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members can act. Downs v. Mayor and Council of South Amboy, 116 N.J.L. 511, 515 (E & A 1936); Griggs v. Princeton Borough, 33 N.J. 207, 220-21 (1960); Fanwood v. Rocco, 33 N.J. 404, 417 (1960).
The question remains whether the court should direct the Beachwood Council to take formal action on the budget issue notwithstanding the conflict and consequent absence of a quorum. The answer to that question turns on whether the doctrine of necessity should be applied in this case. There have been a number of decisions dealing with this principle, many of them quite ancient and some of them not always consistent. An analysis of the more recent authority leads to the conclusion that the doctrine is narrowly circumscribed but that it still has vitality in a limited group of cases.
The starting point of my review is Downs v. Mayor and Council of the City of South Amboy, supra, which seems to have formed the basis for modern analysis of the doctrine. The governing body in that case consisted of five members, three of whom had some involvement with railroad companies which were to be affected by the adoption of an ordinance pending before the South Amboy council. The ordinance dealt generally with street vacations and street realignment necessary to effectuate the installation of a modern rail system to South Amboy. The Court said:
It may be argued that the common council, in weighing the advantages to many and the inconvenience to some, was engaged in a quasi -judicial act; and upon that hypothesis arises one of the fundamental maxims of law, that no man can be judge in his own case. [citation omitted] I am not convinced that the three members of council who voted for the ordinance were so situated as to come within the reach of that rule, but if it be considered that they were, we are met with an exception to the rule, which is that if by the disqualification of a judge there would be no means of proceeding, he may take such cognizance of the case as is absolutely necessary. [citation omitted] There were five members of the common council. With these three out, there would be no council and therefore no body to pass upon this locally important matter which, for reasons within the record, would not permit of delay. [116 N.J. at 514-15]
The court concluded that the governing body could act notwithstanding the potential disqualification.
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In Pyatt v. Mayor and Council of Dunellen, 9 N.J. 548 (1952), the governing body had before it a proposed ordinance which would allow the expansion of a business which constituted Dunellen's largest industry. That expansion required the vacation of a portion of a road. The council voted four to two in favor of the ordinance. Two of the affirmative votes were cast by council members who were employed by the business affected by the ordinance. The court found that those members were in conflict and that the ordinance must be set aside. It was urged that the council members must be permitted to vote under the principle set forth in the Downs case. However, the Supreme Court disagreed by finding that the facts did not bring the case within the rule of necessity. It held that four members of the borough council were sufficient for a quorum and, although at least three votes were necessary to adopt the ordinance, the mayor had a vote in the case of a tie. Thus, the first limitation on the rule was clearly enunciated. If sufficient members remain qualified to act, there is no basis to invoke the doctrine.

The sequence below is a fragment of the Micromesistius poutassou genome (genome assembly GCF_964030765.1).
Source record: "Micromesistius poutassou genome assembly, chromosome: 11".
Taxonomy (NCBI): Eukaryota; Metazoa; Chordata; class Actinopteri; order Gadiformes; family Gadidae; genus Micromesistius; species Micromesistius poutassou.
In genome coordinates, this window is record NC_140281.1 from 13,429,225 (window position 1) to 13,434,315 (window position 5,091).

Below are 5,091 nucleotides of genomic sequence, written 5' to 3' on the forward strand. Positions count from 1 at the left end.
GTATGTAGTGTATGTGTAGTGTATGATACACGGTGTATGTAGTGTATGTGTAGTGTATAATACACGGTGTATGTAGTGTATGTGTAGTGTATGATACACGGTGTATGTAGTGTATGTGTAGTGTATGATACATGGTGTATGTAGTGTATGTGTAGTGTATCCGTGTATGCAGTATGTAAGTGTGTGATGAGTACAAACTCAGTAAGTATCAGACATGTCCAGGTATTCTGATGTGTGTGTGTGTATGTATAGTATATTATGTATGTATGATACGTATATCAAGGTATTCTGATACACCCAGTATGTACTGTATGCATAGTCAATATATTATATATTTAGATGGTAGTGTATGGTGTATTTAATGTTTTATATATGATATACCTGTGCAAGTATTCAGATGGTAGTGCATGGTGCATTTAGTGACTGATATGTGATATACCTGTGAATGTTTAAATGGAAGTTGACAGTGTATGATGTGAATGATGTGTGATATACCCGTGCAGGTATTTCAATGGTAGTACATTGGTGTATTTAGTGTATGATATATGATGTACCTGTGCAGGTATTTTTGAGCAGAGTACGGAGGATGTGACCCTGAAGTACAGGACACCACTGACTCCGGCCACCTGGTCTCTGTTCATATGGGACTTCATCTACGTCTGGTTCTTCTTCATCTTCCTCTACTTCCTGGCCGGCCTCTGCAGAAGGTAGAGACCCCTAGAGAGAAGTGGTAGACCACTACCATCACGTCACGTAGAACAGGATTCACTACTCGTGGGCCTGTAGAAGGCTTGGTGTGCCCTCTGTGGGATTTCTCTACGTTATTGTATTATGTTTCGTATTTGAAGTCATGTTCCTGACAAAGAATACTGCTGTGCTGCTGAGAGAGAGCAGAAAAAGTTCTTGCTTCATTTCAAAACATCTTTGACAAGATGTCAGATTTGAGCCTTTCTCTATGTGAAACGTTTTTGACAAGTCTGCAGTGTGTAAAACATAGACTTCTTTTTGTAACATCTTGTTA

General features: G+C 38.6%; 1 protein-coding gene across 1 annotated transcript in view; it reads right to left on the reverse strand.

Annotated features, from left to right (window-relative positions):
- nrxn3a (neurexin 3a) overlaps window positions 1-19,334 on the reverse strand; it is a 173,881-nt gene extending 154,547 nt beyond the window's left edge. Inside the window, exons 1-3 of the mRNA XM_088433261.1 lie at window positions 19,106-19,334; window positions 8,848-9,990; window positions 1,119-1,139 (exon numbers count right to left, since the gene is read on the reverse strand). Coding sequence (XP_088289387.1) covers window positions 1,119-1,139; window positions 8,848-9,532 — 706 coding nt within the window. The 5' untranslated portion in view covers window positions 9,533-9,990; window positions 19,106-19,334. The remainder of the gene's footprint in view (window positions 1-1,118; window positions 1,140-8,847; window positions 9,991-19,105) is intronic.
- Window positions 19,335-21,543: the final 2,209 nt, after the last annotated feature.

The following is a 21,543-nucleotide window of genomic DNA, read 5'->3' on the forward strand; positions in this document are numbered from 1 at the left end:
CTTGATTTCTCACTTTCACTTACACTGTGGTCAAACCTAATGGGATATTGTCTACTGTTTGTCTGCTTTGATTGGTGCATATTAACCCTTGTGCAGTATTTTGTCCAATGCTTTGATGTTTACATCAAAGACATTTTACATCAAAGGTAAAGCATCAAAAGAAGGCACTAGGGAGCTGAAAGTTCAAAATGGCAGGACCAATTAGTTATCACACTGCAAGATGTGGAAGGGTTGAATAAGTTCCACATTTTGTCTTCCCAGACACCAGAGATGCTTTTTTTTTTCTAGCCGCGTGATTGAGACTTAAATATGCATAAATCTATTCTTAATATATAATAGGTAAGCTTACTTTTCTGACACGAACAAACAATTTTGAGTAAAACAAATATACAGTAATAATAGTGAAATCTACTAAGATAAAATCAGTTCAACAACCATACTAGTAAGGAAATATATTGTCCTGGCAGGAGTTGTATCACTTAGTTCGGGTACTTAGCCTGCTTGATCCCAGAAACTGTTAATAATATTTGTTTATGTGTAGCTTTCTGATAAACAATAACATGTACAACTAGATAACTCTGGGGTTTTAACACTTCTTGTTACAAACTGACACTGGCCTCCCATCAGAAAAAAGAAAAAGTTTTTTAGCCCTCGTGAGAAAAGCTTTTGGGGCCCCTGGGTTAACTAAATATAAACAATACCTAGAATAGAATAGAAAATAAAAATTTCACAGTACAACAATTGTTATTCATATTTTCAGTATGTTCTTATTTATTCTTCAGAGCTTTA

Griggs v. Princeton Borough, supra, developed a further limitation. In that case the governing body approved a planning board's determination of blight. The blight resolution had the potential effect of benefiting Princeton University. Four of the members of the governing body were employed by the university but two of them did not vote. The other two did vote and were found by the Supreme Court to be in conflict. The two councilmen then argued that the rule of necessity should apply to the case. They asserted that since two other councilmen had disqualified themselves from voting and the council consisted of six persons, if they also disqualified themselves, there could be no quorum and thus no vote. The Supreme Court said:
We hold, however, that while certain elements raising the rule of necessity are present in the instant case, nevertheless the matter being voted upon was not of such vital importance as to allow resort to the exception of the general rule of disqualification. It was stated in an early case in this State dealing with the exception to the rule of disqualification in cases of conflict of interests that 'to
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justify a violation of the maxim, there should be an imperative reason for it, in order to prevent a failure of justice, and in determining that, the greatest care should be exercised.' [citation omitted; 33 N.J. at 220-21]
The Court, therefore, determined that the blight declaration should be laid aside until a council free from the conflict issues was able to act. Thus, Griggs stands for the proposition that the doctrine of necessity can only be applied in instances of stern necessity, that is, where actions cannot be laid aside until a later date when the body could obtain a quorum of members who do not have a conflict with respect to the issues involved.